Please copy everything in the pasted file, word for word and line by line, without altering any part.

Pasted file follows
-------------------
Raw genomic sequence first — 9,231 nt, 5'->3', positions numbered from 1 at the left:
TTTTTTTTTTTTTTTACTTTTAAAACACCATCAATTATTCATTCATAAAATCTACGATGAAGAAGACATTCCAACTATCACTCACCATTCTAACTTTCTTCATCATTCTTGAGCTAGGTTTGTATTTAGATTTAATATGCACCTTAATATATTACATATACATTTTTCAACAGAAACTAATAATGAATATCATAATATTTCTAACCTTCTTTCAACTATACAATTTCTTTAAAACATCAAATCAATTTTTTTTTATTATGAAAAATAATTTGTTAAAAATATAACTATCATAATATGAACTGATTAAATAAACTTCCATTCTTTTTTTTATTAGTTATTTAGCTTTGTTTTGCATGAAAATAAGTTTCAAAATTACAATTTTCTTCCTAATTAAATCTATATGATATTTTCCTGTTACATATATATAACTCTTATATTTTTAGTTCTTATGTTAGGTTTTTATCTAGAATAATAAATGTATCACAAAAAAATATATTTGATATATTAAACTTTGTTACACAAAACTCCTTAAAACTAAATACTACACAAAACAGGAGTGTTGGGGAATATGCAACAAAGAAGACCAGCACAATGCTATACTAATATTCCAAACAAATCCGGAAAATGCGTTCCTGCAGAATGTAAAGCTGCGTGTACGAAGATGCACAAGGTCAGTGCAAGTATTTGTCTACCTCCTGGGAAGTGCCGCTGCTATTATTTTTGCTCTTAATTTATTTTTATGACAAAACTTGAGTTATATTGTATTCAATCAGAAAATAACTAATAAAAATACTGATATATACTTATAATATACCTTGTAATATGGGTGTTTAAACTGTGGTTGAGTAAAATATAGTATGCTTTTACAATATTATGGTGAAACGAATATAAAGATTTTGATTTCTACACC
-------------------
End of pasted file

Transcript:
Raw genomic sequence first — 9,231 nt, 5'->3', positions numbered from 1 at the left:
TTTTTTTTTTTTTTTACTTTTAAAACACCATCAATTATTCATTCATAAAATCTACGATGAAGAAGACATTCCAACTATCACTCACCATTCTAACTTTCTTCATCATTCTTGAGCTAGGTTTGTATTTAGATTTAATATGCACCTTAATATATTACATATACATTTTTCAACAGAAACTAATAATGAATATCATAATATTTCTAACCTTCTTTCAACTATACAATTTCTTTAAAACATCAAATCAATTTTTTTTTATTATGAAAAATAATTTGTTAAAAATATAACTATCATAATATGAACTGATTAAATAAACTTCCATTCTTTTTTTTATTAGTTATTTAGCTTTGTTTTGCATGAAAATAAGTTTCAAAATTACAATTTTCTTCCTAATTAAATCTATATGATATTTTCCTGTTACATATATATAACTCTTATATTTTTAGTTCTTATGTTAGGTTTTTATCTAGAATAATAAATGTATCACAAAAAAATATATTTGATATATTAAACTTTGTTACACAAAACTCCTTAAAACTAAATACTACACAAAACAGGAGTGTTGGGGAATATGCAACAAAGAAGACCAGCACAATGCTATACTAATATTCCAAACAAATCCGGAAAATGCGTTCCTGCAGAATGTAAAGCTGCGTGTACGAAGATGCACAAGGTCAGTGCAAGTATTTGTCTACCTCCTGGGAAGTGCCGCTGCTATTATTTTTGCTCTTAATTTATTTTTATGACAAAACTTGAGTTATATTGTATTCAATCAGAAAATAACTAATAAAAATACTGATATATACTTATAATATACCTTGTAATATGGGTGTTTAAACTGTGGTTGAGTAAAATATAGTATGCTTTTACAATATTATGGTGAAACGAATATAAAGATTTTGATTTCTACACC